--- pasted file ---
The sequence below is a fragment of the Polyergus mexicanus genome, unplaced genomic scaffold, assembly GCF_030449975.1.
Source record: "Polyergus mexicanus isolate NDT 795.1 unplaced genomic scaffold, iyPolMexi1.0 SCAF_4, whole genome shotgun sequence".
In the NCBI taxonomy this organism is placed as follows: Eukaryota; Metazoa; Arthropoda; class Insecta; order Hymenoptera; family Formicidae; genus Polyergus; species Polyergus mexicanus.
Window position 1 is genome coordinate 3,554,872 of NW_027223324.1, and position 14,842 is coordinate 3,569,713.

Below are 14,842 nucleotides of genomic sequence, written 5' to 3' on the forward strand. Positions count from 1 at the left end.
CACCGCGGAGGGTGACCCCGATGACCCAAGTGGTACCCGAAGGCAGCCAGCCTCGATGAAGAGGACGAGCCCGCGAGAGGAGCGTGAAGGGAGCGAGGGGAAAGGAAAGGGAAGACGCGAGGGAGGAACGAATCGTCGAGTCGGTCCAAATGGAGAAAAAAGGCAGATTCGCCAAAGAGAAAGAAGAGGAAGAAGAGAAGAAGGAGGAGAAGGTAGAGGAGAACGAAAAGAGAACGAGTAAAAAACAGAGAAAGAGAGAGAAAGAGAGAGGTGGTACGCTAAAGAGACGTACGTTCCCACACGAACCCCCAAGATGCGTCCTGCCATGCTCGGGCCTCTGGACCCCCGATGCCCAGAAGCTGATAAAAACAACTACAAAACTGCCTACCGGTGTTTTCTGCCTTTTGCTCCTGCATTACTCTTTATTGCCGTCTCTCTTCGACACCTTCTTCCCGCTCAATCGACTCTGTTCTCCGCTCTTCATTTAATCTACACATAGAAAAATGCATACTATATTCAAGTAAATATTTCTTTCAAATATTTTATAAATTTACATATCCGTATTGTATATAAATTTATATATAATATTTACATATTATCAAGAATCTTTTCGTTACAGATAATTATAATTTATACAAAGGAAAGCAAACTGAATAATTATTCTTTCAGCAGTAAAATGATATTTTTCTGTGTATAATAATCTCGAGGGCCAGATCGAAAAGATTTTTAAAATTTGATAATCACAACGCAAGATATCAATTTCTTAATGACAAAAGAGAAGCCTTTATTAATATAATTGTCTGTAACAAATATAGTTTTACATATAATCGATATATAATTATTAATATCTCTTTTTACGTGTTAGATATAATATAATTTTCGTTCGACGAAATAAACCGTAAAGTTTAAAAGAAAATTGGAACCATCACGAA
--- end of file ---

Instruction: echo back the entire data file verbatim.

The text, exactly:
The sequence below is a fragment of the Polyergus mexicanus genome, unplaced genomic scaffold, assembly GCF_030449975.1.
Source record: "Polyergus mexicanus isolate NDT 795.1 unplaced genomic scaffold, iyPolMexi1.0 SCAF_4, whole genome shotgun sequence".
In the NCBI taxonomy this organism is placed as follows: Eukaryota; Metazoa; Arthropoda; class Insecta; order Hymenoptera; family Formicidae; genus Polyergus; species Polyergus mexicanus.
Window position 1 is genome coordinate 3,554,872 of NW_027223324.1, and position 14,842 is coordinate 3,569,713.

Below are 14,842 nucleotides of genomic sequence, written 5' to 3' on the forward strand. Positions count from 1 at the left end.
CACCGCGGAGGGTGACCCCGATGACCCAAGTGGTACCCGAAGGCAGCCAGCCTCGATGAAGAGGACGAGCCCGCGAGAGGAGCGTGAAGGGAGCGAGGGGAAAGGAAAGGGAAGACGCGAGGGAGGAACGAATCGTCGAGTCGGTCCAAATGGAGAAAAAAGGCAGATTCGCCAAAGAGAAAGAAGAGGAAGAAGAGAAGAAGGAGGAGAAGGTAGAGGAGAACGAAAAGAGAACGAGTAAAAAACAGAGAAAGAGAGAGAAAGAGAGAGGTGGTACGCTAAAGAGACGTACGTTCCCACACGAACCCCCAAGATGCGTCCTGCCATGCTCGGGCCTCTGGACCCCCGATGCCCAGAAGCTGATAAAAACAACTACAAAACTGCCTACCGGTGTTTTCTGCCTTTTGCTCCTGCATTACTCTTTATTGCCGTCTCTCTTCGACACCTTCTTCCCGCTCAATCGACTCTGTTCTCCGCTCTTCATTTAATCTACACATAGAAAAATGCATACTATATTCAAGTAAATATTTCTTTCAAATATTTTATAAATTTACATATCCGTATTGTATATAAATTTATATATAATATTTACATATTATCAAGAATCTTTTCGTTACAGATAATTATAATTTATACAAAGGAAAGCAAACTGAATAATTATTCTTTCAGCAGTAAAATGATATTTTTCTGTGTATAATAATCTCGAGGGCCAGATCGAAAAGATTTTTAAAATTTGATAATCACAACGCAAGATATCAATTTCTTAATGACAAAAGAGAAGCCTTTATTAATATAATTGTCTGTAACAAATATAGTTTTACATATAATCGATATATAATTATTAATATCTCTTTTTACGTGTTAGATATAATATAATTTTCGTTCGACGAAATAAACCGTAAAGTTTAAAAGAAAATTGGAACCATCACGAA